Players will have the EDGE in 2006-07
DALLAS -- The air was peppered with "lution" talk Monday as the NHL entered into the evolution of uniforms that should produce revolutionary results.
The NHL and Reebok are partnering to create a technologically advanced uniform system that is designed to meet the demands of NHL players.
The Rbk EDGE Uniform System will debut at the 2007 NHL All-Star SuperSkills and All-Star Game (Jan. 23 and 24, 8 p.m. ET, Versus, CBC, RDS, NHL Radio) and be worn by all NHL players, beginning with the start of the 2007-08 NHL season in October.
Player input has been important in the development of the Rbk Edge Uniform Systems. Sidney Crosby, who endorses Reebok equipment, made several suggestions which were incorporated in the design, as did officials from the NHLPA.
"I used the pants all summer," Pittsburgh's Sidney Crosby said. "I'm pretty picky about my equipment, so I'm probably a good one to test it on. The jersey is a lot lighter and tighter, but it moves with you. Hey, it's a new era for the NHL, it may as well be for the uniform too."
The Rbk EDGE Uniform System was developed after nearly three years of study and development with the accent being on performance and player protection.
Two of Reebok's moisture management systems have been incorporated into the EDGE system to make the uniform lighter. PlayDry technology was used to move moisture and quicken evaporation. Reebok then added Bead Away, a water-repellency system to get rid of water from sweat, water bottles and the ice.
"It had to be about improving performance on the ice," Reebok's Matt O'Toole, the company's president and CEO of Reebok-CCM Hockey. "We believed we could make the uniform better. Over the years, the biggest change was the move from woolen sweaters to synthetic materials. And the jerseys got bigger as the players looked for a wider range of motion.
"We've applied technology from other sports to help improve the hockey uniform."
The result will be seen more in terms of performance than appearance. While the jersey is smaller than those presently in use, the look hasn't been changed radically. In other words, players aren't going to look like Spiderman, as some feared.
"This is evolution, not revolution," NHL Commissioner Gary Bettman said. "It took three years to get this right."
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The new uniforms utilize four unique fabrics which keep players lighter, drier and better protected while maintaining durability. Stretch mesh provides ventilation and greater range of motion. 4Way Stretch Pique employs Rbk's Bead Away water-repellent technology. X-trafil provides durability. A stretch fabric in the collar features Reebok's PlayDry moisture-wicking technology to maximize comfort and breathability.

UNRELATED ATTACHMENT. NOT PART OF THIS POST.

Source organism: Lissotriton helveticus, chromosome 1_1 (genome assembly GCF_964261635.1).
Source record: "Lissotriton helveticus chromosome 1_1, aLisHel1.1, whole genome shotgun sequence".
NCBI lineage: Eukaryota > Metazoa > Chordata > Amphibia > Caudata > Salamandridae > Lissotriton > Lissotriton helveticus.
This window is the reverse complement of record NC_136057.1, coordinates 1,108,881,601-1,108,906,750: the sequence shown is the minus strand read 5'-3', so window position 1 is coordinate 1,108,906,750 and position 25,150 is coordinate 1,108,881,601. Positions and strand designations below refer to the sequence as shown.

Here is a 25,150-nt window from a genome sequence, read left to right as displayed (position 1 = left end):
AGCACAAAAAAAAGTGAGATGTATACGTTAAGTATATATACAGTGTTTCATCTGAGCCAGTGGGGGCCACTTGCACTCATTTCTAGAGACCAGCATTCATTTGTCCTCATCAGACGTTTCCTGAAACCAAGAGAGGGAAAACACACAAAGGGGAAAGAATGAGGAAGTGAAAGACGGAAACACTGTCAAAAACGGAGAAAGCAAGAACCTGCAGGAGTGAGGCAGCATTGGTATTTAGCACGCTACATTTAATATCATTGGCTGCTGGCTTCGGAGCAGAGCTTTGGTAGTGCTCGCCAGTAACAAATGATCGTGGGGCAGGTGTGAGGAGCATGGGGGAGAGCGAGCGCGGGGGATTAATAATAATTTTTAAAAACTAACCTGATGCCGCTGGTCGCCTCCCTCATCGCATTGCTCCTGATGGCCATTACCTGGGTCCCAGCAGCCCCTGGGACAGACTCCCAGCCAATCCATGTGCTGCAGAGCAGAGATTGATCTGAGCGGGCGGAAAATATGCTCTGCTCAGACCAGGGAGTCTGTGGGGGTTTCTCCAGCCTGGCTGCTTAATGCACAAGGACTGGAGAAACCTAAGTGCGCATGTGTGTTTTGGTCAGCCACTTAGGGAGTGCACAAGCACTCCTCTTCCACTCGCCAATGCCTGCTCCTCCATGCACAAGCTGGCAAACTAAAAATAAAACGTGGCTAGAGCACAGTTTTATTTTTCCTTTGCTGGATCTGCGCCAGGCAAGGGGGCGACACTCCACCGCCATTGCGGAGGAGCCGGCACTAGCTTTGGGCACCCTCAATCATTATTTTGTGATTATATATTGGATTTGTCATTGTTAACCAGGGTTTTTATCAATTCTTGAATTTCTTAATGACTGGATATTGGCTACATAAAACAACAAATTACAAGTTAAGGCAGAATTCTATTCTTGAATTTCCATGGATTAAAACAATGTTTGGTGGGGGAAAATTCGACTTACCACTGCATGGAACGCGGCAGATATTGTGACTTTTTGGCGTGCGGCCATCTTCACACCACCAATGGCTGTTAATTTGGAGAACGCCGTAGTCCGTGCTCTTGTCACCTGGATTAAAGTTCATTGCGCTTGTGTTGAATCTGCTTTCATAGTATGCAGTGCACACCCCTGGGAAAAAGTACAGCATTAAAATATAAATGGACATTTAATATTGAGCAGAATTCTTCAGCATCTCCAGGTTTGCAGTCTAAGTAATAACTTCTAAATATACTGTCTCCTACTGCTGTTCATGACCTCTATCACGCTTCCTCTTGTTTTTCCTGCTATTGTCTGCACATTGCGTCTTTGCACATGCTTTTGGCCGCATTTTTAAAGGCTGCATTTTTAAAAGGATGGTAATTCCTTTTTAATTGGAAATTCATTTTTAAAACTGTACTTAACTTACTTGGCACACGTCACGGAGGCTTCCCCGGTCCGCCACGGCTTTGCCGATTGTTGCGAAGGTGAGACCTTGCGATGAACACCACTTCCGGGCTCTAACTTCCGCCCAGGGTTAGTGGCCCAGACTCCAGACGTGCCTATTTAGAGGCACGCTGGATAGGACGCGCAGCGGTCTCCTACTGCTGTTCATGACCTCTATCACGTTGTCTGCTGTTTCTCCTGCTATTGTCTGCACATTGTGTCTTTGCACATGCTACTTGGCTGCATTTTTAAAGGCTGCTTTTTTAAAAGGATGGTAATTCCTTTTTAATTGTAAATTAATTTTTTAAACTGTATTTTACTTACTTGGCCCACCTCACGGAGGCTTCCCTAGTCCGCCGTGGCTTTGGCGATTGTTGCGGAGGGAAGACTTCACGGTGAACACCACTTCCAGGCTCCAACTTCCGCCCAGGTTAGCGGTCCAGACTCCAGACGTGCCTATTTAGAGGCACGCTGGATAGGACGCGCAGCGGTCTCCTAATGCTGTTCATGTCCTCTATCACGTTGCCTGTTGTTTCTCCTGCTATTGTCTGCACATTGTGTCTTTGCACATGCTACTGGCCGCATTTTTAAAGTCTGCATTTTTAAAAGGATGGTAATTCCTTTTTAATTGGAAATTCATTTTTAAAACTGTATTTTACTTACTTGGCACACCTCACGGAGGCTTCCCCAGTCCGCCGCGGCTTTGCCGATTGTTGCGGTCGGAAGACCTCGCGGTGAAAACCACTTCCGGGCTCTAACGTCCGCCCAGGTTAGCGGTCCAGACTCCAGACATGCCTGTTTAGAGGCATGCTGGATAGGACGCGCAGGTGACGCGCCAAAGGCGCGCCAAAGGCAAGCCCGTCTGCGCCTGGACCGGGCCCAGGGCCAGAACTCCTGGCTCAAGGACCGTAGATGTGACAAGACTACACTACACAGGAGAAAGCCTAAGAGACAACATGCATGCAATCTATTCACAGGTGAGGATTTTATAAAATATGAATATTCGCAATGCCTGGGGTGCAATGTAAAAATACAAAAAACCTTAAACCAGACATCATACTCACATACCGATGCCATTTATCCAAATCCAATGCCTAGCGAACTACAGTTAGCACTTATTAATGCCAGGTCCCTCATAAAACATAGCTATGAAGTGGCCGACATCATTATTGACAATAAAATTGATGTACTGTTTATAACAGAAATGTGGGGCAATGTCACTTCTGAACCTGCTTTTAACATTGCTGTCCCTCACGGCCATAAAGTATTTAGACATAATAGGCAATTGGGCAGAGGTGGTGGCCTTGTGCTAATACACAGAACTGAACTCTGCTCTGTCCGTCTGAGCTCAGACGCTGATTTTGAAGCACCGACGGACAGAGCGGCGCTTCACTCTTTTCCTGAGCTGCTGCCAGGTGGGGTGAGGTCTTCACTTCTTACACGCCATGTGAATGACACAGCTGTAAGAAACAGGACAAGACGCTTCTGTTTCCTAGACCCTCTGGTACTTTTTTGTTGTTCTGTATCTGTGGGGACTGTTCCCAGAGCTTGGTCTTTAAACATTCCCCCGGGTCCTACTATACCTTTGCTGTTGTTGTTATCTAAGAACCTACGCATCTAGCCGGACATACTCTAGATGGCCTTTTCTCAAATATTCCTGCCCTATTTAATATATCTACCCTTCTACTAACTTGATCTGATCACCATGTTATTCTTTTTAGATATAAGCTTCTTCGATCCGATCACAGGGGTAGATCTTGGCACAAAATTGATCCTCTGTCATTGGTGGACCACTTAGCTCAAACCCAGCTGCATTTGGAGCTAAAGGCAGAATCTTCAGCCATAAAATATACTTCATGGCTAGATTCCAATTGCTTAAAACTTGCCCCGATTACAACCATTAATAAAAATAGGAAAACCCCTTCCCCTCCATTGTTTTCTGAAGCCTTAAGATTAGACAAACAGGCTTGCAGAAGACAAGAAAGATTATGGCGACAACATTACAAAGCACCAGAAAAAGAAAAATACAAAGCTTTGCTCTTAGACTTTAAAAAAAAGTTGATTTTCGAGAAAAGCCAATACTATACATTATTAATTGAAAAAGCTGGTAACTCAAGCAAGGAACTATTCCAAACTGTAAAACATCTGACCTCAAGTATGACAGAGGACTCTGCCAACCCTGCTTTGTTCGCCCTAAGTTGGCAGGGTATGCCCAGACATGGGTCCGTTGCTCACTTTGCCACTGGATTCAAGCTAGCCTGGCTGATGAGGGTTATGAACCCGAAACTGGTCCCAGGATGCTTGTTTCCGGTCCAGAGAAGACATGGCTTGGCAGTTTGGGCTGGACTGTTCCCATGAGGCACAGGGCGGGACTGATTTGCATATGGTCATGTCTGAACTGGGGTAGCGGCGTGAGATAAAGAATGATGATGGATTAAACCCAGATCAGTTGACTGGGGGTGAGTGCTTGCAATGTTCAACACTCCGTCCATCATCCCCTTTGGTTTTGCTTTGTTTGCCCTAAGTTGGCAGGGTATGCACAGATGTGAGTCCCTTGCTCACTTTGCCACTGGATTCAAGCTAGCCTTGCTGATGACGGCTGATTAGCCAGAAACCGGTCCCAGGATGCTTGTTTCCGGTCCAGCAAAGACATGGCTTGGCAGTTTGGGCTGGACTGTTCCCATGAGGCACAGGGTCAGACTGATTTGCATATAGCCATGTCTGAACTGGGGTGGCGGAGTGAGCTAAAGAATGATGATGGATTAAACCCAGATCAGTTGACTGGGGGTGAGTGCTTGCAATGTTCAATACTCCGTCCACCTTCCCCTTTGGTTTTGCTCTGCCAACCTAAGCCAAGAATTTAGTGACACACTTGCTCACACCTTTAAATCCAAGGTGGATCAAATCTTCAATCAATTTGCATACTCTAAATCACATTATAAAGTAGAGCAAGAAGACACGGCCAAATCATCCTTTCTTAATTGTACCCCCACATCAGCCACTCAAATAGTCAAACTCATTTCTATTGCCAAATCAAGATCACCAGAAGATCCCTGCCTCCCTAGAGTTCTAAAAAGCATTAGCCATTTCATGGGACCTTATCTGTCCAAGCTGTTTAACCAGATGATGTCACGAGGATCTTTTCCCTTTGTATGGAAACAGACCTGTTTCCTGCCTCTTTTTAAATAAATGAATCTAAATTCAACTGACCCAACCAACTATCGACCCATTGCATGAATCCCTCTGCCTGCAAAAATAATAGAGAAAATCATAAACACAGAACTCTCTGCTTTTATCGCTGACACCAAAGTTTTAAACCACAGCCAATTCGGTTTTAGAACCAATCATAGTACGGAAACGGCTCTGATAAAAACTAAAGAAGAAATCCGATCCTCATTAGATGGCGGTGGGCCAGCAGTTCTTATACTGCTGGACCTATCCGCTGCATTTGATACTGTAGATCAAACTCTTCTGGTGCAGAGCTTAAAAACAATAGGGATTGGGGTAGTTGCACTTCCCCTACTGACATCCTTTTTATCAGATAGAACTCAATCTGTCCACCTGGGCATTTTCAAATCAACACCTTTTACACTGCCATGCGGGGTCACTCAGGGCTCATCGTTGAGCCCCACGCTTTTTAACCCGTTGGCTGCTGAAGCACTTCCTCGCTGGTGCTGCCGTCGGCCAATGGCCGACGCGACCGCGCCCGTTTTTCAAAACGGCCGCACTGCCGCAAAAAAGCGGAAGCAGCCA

PlayDry's wicking capability and Bead Away's water repellency combine to reduce NHL sweater weight by 14 percent while wicking 76 percent more moisture away from the body. Players stay warmer, drier and fresher while avoiding the energy-draining effect of wearing a wet sweater at freezing temperatures.
The Eastern Conference version of the Rbk EDGE uniforms.
X-trafil makes the sweaters twice as durable as the current sweater being worn by NHL players.
Reebok used the Massachusetts Institute of Technology to conduct wind tunnel tests on the new uniform design and Central Michigan's test labs to conduct heat mapping of the new design to see how much cooler the new design would be.
"We had hundreds different versions of uniforms," O'Toole said. "The uniform is 14 percent lighter, 25 percent lighter after games. There is nine percent less drag and it is 10 percent cooler. Plus, there is 60 percent more hip protection."
While much focus has been paid to the jersey, the Rbk EDGE Uniform System is just that, a system. Considerable attention has been paid to the body core, with a pad system for the hips and thighs that figures to provide considerable more protection to NHL players.
"The biggest thing is it's lighter and doesn't absorb water," New York Islanders forward Jason Blake said. "I like that it's tighter around the legs. It feels good to me."
"I especially like the idea that I'm going to be faster," Detroit Red Wings defenseman Nicklas Lidstrom joked. "I'm glad the players had input into the process. They created a great product. It gives and stretches on different parts of the body."
"The bad thing is it's all advantageous for them to move," Dallas Stars goalie Marty Turco joked. "That's the downside for the goalies."
"Water weight and it's cooler," Turco continued. "The way we hydrate, it's great to get the water off the equipment."
The EDGE System promises a world of change for hockey, with players better protected and outfitted to better show off their skills in terms of speed and range of motio